Cutsail "obviously has taken something she's passionate for and surrounded herself with it because it makes her feel good. The extent of the collection this woman has as a totally dominant decorating theme very rarely happens."
Pelley says most people display collections in curio cabinets, or restrict them to one area of a house. "How much is too much depends on what they're collecting," she said.
For Cutsail, the choice of cows is not terribly complicated. "People are always asking me, 'Why do you like cows?' I like black and white -- it's right, it's wrong, it's black and white. I'm not crazy."
But a little eccentric? Perhaps. Rolling down her knee-high cow stockings, she proudly displays a small cow she had tattooed on her ankle during a recent trip to Texas, where her 21-year-old son is stationed in the Air Force.
So where does Cutsail find her cow collection? Craft shows are a source. She also spends a lot of time on eBay -- two or three hours a night, Lew Cutsail says. "If you type in the word 'cow,' you'll get 12,000 things that pop up," she says. "I was trying to get these cow clogs last night, but I got outbid."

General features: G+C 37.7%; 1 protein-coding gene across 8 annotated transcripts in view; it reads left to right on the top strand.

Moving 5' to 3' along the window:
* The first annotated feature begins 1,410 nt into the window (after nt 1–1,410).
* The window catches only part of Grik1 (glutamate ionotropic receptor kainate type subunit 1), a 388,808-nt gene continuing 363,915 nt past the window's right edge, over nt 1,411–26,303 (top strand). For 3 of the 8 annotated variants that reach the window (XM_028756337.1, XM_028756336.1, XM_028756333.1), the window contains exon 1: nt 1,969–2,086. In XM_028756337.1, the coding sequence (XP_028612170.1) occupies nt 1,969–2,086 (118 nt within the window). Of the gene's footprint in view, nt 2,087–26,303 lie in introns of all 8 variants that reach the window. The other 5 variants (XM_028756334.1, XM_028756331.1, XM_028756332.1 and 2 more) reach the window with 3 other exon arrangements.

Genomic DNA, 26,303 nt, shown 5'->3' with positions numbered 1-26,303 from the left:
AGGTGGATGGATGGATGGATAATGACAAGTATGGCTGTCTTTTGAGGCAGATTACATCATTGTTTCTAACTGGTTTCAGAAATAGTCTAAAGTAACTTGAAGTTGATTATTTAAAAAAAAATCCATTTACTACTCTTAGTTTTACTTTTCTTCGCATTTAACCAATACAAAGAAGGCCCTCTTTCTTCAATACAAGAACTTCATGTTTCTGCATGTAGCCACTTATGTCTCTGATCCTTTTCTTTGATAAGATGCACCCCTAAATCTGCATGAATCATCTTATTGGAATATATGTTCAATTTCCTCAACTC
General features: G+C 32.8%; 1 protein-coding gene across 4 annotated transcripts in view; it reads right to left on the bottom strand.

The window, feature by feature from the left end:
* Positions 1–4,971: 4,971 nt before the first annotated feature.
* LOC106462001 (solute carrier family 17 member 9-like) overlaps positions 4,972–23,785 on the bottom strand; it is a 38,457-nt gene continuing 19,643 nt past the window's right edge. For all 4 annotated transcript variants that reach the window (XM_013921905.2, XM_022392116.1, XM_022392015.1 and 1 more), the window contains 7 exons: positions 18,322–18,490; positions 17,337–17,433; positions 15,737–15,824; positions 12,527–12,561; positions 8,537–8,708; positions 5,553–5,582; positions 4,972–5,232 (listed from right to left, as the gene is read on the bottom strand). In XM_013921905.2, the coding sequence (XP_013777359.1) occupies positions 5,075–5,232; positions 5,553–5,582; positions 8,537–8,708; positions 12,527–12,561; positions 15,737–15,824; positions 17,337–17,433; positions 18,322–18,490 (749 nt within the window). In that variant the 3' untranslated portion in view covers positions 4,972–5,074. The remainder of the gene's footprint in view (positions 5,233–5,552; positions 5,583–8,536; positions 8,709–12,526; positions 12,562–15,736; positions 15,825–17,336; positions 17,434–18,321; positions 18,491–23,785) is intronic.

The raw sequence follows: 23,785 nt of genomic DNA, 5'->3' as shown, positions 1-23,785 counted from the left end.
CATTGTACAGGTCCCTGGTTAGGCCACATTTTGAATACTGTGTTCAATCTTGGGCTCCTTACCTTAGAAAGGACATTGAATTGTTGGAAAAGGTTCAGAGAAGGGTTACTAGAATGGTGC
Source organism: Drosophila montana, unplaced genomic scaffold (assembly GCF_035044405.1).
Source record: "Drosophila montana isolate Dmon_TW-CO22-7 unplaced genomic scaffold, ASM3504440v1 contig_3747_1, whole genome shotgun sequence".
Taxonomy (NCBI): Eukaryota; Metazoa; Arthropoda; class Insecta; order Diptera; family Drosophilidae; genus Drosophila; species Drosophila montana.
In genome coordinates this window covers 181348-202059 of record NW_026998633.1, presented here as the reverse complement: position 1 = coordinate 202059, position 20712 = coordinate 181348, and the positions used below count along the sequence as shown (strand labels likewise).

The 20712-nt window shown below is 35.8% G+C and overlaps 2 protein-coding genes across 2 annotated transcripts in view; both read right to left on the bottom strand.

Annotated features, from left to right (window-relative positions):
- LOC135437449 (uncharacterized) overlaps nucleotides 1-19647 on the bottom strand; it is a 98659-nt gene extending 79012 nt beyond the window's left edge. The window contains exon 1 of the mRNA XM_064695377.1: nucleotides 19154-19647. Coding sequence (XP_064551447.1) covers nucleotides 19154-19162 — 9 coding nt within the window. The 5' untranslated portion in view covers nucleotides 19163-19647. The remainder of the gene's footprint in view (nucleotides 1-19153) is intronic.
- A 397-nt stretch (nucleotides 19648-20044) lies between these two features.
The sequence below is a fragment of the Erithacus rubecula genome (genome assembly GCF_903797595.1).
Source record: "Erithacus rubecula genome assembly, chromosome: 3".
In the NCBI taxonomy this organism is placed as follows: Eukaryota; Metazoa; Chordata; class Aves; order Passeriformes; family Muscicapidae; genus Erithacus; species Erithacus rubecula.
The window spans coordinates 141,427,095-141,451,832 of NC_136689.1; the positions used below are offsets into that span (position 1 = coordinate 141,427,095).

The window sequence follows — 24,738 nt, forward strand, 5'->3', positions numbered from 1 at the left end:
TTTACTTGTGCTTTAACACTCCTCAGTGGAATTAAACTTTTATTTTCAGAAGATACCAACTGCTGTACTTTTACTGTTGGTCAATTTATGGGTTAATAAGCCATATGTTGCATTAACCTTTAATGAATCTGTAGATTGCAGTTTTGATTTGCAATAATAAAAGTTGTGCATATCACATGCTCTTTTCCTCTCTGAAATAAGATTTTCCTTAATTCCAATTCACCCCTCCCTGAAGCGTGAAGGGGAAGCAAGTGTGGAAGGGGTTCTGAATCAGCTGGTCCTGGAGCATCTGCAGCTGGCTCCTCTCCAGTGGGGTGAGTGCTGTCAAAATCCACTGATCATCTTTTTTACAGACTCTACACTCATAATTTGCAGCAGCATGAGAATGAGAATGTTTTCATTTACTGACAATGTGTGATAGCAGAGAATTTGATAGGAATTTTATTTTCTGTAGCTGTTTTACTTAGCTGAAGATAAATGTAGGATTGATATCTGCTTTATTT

"I have cow clothes, a cow coat, cow gloves, a cow scarf. I even have fuzzy cow hats," she says. "I want my coffin painted with cow spots. My husband said he wouldn't unless I put it in my will, so I did. They're gonna say, 'Oh, my gosh, she really liked cows.' "
There's hardly a room in the three-bedroom house that isn't bovine-bedecked. Multiple cow "welcome" signs greet visitors at the front door, which has a regular doorbell and a cow bell. You enter and wipe your feet on a cow doormat.
"I think they multiply when I'm sleeping," Lew Cutsail says. Though, he acknowledges, "They don't eat much."
Showing off her house of cows, she notes, "I mean, I think it's tastefully done. Some people, if they don't like cows, that's fine. But people are always amazed."
In kitchen cabinets, cows browse on glasses, flatware, placemats, utensils, pitchers, dish towels, towel holders, teapots, potholders, trivets, cutting boards and a soap dispenser. A cookie jar moos when you lift the lid. The refrigerator is white with magnetic black spots. The kitchen stool legs have little cow booties.